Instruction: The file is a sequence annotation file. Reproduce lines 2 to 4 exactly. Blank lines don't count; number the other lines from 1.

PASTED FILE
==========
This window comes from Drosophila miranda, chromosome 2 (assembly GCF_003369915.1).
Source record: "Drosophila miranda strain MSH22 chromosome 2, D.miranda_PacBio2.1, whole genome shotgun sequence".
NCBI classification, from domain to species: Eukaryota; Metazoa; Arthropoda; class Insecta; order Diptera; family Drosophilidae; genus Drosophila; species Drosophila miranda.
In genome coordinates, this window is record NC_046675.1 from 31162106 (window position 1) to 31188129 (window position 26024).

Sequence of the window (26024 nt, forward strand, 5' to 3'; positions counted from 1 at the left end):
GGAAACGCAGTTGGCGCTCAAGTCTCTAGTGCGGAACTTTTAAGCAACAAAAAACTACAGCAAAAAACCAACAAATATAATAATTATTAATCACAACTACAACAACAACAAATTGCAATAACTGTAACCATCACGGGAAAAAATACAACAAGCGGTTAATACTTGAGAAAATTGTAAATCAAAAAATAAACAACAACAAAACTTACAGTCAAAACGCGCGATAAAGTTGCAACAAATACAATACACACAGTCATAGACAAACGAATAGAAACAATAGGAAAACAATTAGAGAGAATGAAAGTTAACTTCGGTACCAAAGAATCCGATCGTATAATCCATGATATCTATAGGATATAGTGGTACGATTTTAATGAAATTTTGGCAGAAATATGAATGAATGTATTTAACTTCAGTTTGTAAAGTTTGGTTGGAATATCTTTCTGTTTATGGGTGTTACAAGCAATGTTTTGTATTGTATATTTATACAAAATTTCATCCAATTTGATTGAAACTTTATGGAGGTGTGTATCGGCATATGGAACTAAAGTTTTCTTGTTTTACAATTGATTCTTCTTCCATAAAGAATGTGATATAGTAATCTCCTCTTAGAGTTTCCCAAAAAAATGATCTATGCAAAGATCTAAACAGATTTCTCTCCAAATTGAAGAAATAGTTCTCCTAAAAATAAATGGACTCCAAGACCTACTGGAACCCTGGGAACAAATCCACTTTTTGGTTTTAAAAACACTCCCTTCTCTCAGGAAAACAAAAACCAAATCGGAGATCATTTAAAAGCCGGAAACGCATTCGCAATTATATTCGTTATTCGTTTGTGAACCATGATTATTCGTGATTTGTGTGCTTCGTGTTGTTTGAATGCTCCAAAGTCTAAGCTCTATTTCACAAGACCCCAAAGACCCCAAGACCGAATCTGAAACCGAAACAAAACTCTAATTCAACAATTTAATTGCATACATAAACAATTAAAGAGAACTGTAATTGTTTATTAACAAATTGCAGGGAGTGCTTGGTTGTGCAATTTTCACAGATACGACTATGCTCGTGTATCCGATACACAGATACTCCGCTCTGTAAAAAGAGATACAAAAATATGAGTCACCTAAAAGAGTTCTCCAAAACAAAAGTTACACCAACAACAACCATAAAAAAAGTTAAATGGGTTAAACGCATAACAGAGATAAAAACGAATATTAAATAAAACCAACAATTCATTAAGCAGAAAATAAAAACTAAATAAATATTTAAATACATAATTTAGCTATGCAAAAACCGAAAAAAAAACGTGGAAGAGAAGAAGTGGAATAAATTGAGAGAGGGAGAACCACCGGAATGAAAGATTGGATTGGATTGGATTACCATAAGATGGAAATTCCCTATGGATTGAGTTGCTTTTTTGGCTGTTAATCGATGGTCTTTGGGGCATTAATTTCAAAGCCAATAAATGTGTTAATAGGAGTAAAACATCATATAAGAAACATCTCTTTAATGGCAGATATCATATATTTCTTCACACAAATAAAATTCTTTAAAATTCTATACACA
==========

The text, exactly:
Source record: "Drosophila miranda strain MSH22 chromosome 2, D.miranda_PacBio2.1, whole genome shotgun sequence".
NCBI classification, from domain to species: Eukaryota; Metazoa; Arthropoda; class Insecta; order Diptera; family Drosophilidae; genus Drosophila; species Drosophila miranda.
In genome coordinates, this window is record NC_046675.1 from 31162106 (window position 1) to 31188129 (window position 26024).